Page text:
Wawa motel had rich history, provided sterling memories
The Pine Wood Inn has a long history in Wawa.
Though it’s operated under different names and has been vacant for several years, last week’s fire, that reduced the hotel to it’s metal frame, brought back memories for many current and former residents.
When the final section of Highway 17 was completed in 1960, connecting Sault Ste. Marie and Wawa, it brought many travellers to the area that had previously only been accessible from the east by train or plane.
The number of visitors or simply those passing through spawned the need for many motels to spring up in Wawa in the early 1960s.
One of the new hotels was the Northern Gateway Hotel which opened in 1962 on Highway 17, about two kilometres from the community and a stone’s throw from the Wawa Goose monument.
It soon became a place of employment for many Wawa residents.
Eileen MacKenzie recalls working in the gift shop in 1968-69, which also acted as a bus stop for Greyhound and Northern Bus Lines.
“We also managed the switch board for the hotel rooms and other areas (restaurant and bar),” she said. “It was the old bell switchboard where we had to plug in and to transfer calls we had to plug in and flip certain switches.”
Dianne Belair, who worked in the office and kitchen, described it as “a very busy place.”
The hotel was not only attractive to tourists but proved to be a popular hot spot for the town folk as It’s been said many of the town’s decisions were made at the hotel.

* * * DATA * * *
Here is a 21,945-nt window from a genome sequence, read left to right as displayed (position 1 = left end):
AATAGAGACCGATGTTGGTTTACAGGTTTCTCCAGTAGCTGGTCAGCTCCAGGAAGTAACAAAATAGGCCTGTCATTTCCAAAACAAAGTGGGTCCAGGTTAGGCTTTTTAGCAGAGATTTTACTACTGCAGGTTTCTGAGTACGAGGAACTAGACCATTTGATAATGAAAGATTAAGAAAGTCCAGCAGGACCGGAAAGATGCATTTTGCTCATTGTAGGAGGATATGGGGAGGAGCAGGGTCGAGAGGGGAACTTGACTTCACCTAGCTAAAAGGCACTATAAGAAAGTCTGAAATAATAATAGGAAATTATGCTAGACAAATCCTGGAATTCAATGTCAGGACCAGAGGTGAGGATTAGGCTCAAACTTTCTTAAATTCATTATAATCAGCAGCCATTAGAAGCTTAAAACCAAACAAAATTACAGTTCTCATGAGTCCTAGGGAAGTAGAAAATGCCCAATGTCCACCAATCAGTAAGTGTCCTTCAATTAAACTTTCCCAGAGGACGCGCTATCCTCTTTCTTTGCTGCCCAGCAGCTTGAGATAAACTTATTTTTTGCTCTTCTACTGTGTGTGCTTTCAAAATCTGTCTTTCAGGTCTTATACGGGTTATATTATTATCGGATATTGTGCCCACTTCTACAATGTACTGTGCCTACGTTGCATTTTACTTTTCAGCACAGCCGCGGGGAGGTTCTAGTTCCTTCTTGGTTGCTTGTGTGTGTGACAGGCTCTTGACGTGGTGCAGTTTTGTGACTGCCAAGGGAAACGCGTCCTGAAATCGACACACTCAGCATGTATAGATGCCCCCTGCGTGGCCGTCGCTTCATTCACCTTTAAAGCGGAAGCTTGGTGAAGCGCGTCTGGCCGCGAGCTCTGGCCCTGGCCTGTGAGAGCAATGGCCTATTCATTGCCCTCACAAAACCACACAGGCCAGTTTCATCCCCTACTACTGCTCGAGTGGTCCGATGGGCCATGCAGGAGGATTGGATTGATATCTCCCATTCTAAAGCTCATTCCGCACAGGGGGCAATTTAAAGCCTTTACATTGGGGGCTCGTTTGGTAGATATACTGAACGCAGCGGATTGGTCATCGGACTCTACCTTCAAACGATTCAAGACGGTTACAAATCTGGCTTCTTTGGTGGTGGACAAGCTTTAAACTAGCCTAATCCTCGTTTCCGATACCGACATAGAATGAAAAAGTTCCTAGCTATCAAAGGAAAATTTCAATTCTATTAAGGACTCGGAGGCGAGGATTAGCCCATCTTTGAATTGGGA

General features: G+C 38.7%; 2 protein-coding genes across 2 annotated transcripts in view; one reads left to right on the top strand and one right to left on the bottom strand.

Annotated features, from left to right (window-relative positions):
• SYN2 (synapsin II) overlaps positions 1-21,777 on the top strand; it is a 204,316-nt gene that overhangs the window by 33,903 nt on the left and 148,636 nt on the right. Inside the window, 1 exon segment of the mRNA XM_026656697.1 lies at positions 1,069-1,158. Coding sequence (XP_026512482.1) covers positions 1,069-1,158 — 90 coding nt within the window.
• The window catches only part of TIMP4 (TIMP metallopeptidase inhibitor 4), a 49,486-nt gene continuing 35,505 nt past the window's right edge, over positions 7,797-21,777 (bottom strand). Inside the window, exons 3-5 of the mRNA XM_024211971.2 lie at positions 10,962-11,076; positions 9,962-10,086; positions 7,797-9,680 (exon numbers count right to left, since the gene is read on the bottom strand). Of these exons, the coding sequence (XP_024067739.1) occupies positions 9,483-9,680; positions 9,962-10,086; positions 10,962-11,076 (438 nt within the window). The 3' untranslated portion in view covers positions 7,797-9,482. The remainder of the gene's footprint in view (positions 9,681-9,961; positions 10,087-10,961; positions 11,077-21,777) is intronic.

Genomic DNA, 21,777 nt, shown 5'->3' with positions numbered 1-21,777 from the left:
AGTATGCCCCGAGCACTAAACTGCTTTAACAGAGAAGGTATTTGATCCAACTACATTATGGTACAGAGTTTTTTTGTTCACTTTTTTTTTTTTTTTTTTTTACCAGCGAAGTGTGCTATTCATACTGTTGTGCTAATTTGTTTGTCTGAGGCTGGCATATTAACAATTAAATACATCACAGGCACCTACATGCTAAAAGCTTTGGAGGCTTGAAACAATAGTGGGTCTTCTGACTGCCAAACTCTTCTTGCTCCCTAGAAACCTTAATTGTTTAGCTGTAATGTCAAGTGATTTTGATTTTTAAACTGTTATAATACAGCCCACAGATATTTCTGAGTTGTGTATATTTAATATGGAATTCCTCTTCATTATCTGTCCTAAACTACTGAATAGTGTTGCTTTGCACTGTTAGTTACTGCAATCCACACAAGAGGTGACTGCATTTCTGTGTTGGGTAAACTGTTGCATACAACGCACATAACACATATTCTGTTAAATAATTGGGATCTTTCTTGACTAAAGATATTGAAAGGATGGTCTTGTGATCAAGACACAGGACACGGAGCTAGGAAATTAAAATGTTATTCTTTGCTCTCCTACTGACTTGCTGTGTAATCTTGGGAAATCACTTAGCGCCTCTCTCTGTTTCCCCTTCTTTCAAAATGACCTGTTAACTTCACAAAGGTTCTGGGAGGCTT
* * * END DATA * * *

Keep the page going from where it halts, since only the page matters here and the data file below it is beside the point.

Kaireen Morrison remembers attending a New Year’s Eve party in December 1962. “We ate in the restaurant booths, and I had a wonderful time.”
She added that she obviously kissed the wrong person that night as she ended up with mononucleosis and was out of commission for six weeks.
There was a large hall in the basement that was used for several wedding receptions, dances and stag parties.
Rodger White, who celebrated his 21st birthday in the lounge in 1965, was also in a local band called The Downbeats. “We played a number of dances there in the basement.
At some point, the hotel name was changed to the New Era Motor Hotel and a third separate building of hotel rooms was added to the property.
“It was a very nice place and the lounge was first class,” said Brian White. “Me and some buddies spent many hours there drinking Pepsi when the drinking age was lowered to 18 in 1971.”
White, who had his stag party there in 1974, said the hotel was also the site for many winter carnival events including a wine and cheese.
Niels Nielsen and his uncle Eric Christiansen took over the hotel in 1983 and the name changed to the Pine Wood Inn.
The pair continued to operate the restaurant, gift shop and bar while turning the back section of the hotel into housekeeping units.
“We finally had enough because it was 24/7,” said Nielsen about selling the hotel around 1989.
According to Nielsen, the hotel was sold to the owner of the Caswell Motor Hotel in Sault Ste. Marie.
It was than leased to a Newfoundland company who used it to house workers who were working on the power dams in the area for a year and a half.
Nielsen recalls that in the early nineties, it was reopened for a very short time as a hotel but did not operate very long before being permanently closed down.